Community desperate as their homes are demolished

| Pharie Sefali and Adam Armstrong
Residents and cops confront each other in Nomzamo, Strand.

Hundreds of people were left homeless at Nomzamo settlement in Strand on Tuesday. Shacks were smashed down while their owners watched.

Sonwabile Sango came home from work on Monday to find his shack demolished and his possessions gone.

“I came from work late yesterday afternoon and I just saw police and people wearing green vests destroying our houses. I asked where are my belongings and no one seemed to know. I lost everything and I have been wearing the same clothes for two days now and I do not know what’s going to happen to me”, said Sango.

He was one of hundreds of people whose homes were demolished this week after the South African National Roads Agency (SANRAL), which owns the land, acted on an interdict obtained from the Cape High Court earlier this year, preventing people from illegally occupying the land. (See also Accusations fly as Strand homes demolished.)

A home is demolished.

The Sheriff of the Court enforced the interdict with the help of private contractors on behalf of SANRAL, tipping the shacks over and pulling them apart.

Residents said they had no place to sleep last night and it was raining. Some people said they had to ask for a space to sleep in nearby houses. The road alongside the informal settlements was piled with peoples’ belongings, as they had nowhere to keep them.

This morning more than 30 shacks were destroyed while owners watched helplessly. At times the crowd and police clashed. Teargas was fired and those closest to the police fled. Some residents were sprayed with a water cannon. SAPS and City of Cape Town Law Enforcement officers were on hand to implement the interdict.

People had to leave their belongings on the roadside because they had nowhere else to put them.

One woman was arrested standing in front of her house, as the men demolishing the shacks approached her home. She cried, asking where she was going to sleep. She said that she had no place to go. Law enforcement officers arrested her, as she was allegedly obstructing the evictions. Her shack was destroyed, while she was being held back by the officers. She cried as she watched.

Police in riot gear. On the one side of the road are the shacks to be demolished. On the other are people’s possessions strewn alongside the road.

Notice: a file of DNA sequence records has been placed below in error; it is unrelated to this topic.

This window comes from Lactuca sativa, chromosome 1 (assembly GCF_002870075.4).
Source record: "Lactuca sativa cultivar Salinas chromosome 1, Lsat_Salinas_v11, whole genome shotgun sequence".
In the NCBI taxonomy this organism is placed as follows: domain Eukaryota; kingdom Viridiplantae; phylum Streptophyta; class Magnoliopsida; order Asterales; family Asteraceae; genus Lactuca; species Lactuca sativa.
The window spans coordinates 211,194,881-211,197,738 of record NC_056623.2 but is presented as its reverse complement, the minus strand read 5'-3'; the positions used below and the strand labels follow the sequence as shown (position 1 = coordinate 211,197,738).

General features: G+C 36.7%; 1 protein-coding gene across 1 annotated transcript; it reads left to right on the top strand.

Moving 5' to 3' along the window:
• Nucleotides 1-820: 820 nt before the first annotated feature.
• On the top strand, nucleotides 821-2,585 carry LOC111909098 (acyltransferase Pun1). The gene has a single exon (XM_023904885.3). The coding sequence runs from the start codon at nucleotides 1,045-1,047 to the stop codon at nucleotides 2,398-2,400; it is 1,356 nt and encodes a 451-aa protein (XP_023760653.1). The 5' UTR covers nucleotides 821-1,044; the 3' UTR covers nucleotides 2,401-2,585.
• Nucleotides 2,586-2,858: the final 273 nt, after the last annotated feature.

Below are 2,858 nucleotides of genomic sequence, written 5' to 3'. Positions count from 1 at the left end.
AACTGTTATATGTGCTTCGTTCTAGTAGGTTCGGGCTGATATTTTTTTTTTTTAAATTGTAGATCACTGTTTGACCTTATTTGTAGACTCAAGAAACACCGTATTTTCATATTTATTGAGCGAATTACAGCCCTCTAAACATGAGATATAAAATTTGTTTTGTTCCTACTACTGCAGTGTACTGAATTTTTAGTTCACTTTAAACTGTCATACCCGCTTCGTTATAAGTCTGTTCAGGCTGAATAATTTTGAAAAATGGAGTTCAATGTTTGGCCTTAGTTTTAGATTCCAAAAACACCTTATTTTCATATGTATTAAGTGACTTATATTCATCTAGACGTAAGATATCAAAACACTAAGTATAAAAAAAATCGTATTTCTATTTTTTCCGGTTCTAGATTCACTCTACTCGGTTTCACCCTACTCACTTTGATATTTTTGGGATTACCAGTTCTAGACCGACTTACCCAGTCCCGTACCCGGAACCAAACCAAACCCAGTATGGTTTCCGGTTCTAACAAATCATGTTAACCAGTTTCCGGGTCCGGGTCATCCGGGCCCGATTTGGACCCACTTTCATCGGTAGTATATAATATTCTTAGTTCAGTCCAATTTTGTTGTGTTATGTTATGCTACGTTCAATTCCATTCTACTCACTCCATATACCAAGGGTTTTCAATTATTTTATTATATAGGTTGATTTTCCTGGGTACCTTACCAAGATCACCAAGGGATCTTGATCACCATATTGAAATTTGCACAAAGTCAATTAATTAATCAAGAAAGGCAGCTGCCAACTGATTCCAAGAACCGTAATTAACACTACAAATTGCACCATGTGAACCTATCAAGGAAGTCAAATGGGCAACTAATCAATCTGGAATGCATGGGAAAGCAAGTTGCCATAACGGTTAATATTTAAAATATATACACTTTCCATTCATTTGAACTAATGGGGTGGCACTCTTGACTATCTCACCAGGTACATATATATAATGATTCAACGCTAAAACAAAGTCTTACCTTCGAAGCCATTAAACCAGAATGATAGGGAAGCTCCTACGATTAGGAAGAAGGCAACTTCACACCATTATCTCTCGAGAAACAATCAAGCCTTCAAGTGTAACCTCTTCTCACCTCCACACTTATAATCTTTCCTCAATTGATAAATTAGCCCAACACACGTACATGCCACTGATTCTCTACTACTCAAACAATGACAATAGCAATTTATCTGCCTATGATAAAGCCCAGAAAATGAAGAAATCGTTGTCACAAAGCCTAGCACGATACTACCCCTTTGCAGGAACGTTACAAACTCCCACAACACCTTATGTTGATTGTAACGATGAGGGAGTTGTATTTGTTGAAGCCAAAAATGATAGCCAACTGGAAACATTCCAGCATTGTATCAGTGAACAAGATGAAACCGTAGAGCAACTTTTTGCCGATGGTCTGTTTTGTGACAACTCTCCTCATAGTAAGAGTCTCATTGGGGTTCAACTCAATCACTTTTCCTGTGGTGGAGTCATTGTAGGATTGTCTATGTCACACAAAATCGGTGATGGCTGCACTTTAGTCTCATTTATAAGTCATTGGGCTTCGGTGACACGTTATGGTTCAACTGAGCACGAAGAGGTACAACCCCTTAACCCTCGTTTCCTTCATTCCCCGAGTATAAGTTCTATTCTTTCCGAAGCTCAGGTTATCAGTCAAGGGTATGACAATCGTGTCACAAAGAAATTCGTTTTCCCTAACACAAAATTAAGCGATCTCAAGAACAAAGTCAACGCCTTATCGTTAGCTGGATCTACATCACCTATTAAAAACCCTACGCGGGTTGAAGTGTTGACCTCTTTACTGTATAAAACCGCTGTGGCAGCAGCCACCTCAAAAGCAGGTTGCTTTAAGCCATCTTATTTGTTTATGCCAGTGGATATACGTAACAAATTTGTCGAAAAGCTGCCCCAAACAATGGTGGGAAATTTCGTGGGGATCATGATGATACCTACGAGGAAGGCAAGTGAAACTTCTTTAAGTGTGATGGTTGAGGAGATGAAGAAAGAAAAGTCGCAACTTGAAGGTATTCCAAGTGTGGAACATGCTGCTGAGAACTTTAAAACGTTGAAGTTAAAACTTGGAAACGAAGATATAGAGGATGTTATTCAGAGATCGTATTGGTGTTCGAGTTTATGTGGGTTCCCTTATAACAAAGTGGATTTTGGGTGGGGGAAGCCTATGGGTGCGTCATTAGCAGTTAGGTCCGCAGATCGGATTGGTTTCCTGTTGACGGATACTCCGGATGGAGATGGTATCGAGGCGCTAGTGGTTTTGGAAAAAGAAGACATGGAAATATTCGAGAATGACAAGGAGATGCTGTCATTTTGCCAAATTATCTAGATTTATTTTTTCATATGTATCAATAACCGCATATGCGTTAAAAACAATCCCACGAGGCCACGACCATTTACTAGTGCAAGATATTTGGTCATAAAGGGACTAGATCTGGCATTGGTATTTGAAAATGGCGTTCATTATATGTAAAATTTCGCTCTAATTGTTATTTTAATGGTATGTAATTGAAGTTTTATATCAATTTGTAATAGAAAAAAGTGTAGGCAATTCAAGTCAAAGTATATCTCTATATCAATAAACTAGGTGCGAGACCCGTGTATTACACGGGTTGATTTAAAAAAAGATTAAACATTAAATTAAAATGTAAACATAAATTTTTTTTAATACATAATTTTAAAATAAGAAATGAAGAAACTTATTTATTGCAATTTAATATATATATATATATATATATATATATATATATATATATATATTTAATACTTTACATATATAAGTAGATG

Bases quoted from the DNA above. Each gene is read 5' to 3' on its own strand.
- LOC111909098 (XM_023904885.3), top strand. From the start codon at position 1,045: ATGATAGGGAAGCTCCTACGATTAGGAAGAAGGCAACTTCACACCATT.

Sisanda Malibo, who is now homeless, said she was worried as most of her belongings were missing. She lost her identity document. “I am poor and I stayed here not because I had a choice but because I was desperate. I had few belongings but now I have nothing. I have a five year old baby and some of her clothes were stolen during this eviction. It’s winter and we do not have a way forward, nor do we know where we are going to sleep. And my bag is missing and I do not have any money. I do not even know what we are going to eat tonight.”

Law enforcement stands between residents and the people doing the demolishing.

Albert Mvoko has been staying in the settlement for two months and is shocked at how the officials are treating them. “These police and the men destroying our shacks like to see us suffer because they are enjoying what they doing because we are black. I have never cried before but with what I am seeing today, any man would break down. We are stripped of our dignity and we are helpless.”

Mvoko continued, “It is so weird how all this is happening after the voting. I voted for a good leadership and this is what I get, nothing. When they wanted us to vote they never told us about evictions. Instead they promised better living conditions.”

Residents move out of their homes with their belongings.

The City’s mayco member for Human Settlements, Siyabulela Mamkeli, said three community facilities would be available to residents for a week.

“With the imminent onset of cold weather, people affected by SANRAL’s action can be sheltered while necessary arrangements for alternative accommodation are made. It must be stressed that many of those affected appear to be young people from backyards, and it is likely they can return to their families or find other alternatives,” he said.

Mamkeli said that although the City would help with accommodation, it did not condone illegal occupations. “It must be stressed that the people were aware that their actions were illegal. The City cannot incentivise illegal land invasion by providing alternative accommodation, as we have a duty to protect the rights of those people who are on the housing waiting list,” he said.

Community Hall where residents will be temporarily sheltered.

All photos by Adam Armstrong.

TOPICS:  Government Housing Human Rights Politics

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